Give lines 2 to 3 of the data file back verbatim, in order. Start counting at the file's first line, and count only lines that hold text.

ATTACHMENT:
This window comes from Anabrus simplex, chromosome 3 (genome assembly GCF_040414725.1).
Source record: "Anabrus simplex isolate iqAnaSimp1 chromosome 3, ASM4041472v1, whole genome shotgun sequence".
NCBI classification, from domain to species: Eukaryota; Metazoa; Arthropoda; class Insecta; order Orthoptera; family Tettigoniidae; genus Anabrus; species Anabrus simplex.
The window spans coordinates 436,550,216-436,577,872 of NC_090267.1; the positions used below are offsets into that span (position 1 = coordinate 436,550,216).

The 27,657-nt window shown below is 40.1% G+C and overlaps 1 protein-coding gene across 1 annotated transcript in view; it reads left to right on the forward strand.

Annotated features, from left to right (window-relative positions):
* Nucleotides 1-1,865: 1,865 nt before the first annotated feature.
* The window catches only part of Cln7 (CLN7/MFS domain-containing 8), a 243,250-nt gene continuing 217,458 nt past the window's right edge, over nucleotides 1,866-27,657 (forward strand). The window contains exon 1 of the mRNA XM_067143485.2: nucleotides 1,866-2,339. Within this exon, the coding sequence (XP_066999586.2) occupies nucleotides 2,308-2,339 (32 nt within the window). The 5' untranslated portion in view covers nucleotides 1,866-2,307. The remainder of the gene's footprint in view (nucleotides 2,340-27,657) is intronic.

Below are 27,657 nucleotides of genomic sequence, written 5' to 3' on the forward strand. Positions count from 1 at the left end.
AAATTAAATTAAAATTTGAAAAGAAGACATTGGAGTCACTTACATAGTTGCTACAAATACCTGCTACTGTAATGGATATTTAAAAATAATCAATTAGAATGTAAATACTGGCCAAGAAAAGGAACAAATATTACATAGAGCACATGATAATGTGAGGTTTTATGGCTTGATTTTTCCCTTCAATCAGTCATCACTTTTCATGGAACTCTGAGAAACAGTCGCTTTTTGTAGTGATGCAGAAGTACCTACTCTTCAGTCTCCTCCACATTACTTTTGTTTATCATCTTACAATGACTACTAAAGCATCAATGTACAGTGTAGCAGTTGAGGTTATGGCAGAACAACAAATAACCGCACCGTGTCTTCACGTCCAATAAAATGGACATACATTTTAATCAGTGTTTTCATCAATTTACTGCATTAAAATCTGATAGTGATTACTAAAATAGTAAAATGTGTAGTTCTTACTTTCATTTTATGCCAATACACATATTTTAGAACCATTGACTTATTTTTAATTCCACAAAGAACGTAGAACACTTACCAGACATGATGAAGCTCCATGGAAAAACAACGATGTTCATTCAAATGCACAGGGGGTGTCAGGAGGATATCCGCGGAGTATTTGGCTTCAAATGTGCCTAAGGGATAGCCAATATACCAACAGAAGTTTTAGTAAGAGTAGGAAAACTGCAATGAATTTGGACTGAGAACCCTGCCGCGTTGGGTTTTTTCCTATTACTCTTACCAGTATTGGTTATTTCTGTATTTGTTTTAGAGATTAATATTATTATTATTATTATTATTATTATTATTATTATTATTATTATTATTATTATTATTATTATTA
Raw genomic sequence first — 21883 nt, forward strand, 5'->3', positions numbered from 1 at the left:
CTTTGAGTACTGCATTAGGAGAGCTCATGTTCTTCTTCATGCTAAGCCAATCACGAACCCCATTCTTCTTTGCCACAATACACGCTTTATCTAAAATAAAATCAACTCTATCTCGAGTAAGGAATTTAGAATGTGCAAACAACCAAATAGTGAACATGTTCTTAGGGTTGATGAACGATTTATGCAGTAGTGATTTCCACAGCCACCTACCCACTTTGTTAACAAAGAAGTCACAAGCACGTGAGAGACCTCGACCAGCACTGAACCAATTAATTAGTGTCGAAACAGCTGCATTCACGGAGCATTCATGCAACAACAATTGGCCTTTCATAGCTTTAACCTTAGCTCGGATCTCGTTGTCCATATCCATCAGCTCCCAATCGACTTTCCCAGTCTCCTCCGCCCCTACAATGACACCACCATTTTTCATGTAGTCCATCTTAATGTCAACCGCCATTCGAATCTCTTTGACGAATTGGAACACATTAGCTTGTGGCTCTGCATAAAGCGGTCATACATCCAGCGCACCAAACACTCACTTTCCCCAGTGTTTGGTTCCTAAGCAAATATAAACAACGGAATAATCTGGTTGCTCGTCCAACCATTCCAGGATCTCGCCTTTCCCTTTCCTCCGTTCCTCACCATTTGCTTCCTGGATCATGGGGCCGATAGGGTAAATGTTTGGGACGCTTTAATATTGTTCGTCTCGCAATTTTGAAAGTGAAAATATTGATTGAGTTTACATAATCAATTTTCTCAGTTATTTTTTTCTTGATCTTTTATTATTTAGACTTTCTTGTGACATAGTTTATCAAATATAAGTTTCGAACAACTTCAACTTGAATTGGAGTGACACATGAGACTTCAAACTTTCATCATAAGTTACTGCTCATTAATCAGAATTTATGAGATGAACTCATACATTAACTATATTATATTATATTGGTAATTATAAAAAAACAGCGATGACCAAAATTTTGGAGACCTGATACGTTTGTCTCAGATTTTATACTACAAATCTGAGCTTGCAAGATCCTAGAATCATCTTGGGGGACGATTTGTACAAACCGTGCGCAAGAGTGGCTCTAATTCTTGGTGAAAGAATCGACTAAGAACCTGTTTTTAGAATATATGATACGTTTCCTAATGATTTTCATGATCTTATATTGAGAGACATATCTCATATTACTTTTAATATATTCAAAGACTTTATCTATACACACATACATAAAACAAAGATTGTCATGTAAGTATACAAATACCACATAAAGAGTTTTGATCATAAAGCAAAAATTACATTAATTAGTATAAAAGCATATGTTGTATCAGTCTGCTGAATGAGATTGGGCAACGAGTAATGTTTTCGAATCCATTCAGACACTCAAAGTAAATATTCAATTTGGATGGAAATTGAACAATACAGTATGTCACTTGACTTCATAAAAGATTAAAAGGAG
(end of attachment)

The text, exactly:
Source record: "Anabrus simplex isolate iqAnaSimp1 chromosome 3, ASM4041472v1, whole genome shotgun sequence".
NCBI classification, from domain to species: Eukaryota; Metazoa; Arthropoda; class Insecta; order Orthoptera; family Tettigoniidae; genus Anabrus; species Anabrus simplex.